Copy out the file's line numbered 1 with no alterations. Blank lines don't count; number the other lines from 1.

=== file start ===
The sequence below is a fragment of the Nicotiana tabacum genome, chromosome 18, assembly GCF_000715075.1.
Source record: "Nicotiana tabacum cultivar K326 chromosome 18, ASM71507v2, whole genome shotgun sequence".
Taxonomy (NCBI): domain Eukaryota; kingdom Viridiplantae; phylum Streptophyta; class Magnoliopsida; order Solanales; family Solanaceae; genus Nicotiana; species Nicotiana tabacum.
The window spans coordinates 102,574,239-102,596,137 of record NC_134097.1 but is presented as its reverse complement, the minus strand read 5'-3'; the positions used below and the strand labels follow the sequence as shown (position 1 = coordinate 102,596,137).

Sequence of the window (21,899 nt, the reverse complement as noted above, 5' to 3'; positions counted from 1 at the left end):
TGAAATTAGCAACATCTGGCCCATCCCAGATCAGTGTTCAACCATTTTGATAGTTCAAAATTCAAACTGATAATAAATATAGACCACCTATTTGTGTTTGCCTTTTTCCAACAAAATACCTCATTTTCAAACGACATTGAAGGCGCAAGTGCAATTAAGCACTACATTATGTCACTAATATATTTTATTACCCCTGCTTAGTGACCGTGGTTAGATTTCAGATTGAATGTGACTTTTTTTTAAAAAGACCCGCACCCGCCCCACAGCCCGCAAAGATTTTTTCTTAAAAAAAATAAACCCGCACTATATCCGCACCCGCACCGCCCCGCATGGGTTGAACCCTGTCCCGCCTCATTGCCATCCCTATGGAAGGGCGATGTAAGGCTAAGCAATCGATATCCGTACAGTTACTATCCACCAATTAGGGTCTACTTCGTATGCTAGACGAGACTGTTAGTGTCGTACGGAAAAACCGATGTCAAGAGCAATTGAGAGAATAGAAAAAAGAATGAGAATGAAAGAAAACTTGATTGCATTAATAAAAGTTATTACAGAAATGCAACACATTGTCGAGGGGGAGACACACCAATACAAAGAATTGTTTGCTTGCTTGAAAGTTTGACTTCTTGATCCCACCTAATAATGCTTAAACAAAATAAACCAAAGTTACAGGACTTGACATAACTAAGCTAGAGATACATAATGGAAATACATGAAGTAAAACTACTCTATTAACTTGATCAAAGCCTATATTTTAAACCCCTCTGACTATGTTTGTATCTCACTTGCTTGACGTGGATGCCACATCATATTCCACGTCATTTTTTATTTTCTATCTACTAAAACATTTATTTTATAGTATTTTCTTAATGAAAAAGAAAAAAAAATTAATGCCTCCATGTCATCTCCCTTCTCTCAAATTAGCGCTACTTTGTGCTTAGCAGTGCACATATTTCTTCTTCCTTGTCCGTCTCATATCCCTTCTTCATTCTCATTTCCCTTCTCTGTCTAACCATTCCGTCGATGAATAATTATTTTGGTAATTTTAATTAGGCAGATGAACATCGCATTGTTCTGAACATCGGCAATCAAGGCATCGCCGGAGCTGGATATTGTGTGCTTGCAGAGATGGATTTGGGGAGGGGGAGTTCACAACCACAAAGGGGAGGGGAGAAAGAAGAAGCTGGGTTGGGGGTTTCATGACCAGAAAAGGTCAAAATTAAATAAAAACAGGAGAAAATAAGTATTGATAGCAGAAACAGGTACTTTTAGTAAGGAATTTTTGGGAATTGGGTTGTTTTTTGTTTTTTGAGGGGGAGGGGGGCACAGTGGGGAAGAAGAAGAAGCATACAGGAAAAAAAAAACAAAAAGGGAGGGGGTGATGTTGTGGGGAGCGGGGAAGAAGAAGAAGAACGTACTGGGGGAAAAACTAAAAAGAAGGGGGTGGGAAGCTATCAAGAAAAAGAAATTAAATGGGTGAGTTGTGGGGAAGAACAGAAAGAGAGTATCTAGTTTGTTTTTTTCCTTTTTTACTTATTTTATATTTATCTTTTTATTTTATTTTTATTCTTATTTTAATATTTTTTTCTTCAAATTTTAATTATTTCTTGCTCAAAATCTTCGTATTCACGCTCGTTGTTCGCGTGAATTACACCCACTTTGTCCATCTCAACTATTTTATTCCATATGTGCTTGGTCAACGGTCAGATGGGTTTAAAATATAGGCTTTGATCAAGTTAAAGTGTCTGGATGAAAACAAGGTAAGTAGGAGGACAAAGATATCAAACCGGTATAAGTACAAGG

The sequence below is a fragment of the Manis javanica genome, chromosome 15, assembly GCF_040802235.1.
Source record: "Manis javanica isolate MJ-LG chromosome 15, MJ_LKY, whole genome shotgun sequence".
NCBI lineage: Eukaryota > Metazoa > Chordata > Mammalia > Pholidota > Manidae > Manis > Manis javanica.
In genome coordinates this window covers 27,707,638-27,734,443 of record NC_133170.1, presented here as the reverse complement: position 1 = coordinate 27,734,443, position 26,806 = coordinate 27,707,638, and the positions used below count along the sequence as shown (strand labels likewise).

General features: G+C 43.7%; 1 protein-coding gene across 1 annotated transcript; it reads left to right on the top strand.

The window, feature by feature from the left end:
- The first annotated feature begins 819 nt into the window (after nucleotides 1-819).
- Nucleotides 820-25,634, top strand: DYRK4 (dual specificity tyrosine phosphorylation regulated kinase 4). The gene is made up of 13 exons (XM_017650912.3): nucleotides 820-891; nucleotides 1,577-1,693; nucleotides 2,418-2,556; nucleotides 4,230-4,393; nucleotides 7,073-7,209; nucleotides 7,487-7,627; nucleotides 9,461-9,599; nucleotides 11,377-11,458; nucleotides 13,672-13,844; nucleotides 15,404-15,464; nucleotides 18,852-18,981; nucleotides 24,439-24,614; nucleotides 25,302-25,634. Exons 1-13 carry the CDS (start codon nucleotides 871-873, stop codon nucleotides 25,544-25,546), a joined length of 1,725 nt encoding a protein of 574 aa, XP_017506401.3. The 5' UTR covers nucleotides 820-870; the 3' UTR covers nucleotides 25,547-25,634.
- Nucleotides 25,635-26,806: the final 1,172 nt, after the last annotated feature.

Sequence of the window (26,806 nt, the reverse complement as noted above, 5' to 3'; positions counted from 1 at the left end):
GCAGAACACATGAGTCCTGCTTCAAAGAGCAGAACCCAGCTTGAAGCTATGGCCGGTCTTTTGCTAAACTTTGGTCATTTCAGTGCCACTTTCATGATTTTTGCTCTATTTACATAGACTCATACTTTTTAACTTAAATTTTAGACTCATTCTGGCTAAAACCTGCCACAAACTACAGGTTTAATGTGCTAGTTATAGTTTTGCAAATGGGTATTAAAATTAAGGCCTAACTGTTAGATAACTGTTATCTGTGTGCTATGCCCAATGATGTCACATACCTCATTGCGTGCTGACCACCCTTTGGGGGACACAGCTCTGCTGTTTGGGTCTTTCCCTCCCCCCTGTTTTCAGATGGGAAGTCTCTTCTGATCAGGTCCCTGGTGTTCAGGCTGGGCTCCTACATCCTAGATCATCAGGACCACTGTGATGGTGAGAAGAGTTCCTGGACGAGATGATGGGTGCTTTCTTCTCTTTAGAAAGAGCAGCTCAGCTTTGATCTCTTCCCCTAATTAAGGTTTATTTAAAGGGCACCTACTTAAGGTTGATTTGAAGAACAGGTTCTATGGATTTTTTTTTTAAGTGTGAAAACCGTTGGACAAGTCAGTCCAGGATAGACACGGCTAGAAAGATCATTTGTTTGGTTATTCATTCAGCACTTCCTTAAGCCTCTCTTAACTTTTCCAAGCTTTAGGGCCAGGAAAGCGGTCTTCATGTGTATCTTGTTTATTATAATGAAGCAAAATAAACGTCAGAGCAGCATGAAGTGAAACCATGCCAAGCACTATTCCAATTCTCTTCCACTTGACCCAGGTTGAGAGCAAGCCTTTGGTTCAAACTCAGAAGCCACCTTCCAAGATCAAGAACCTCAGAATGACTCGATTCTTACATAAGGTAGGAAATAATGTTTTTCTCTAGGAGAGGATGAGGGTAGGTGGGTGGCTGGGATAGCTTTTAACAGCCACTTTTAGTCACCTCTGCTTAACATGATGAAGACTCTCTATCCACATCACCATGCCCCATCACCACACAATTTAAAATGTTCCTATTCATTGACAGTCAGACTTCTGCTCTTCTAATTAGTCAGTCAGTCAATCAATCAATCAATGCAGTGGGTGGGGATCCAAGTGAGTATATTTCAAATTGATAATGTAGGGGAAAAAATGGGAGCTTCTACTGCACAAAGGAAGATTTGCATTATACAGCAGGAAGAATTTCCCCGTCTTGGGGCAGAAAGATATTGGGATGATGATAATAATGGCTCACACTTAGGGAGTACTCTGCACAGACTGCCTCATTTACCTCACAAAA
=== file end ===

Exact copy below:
The sequence below is a fragment of the Nicotiana tabacum genome, chromosome 18, assembly GCF_000715075.1.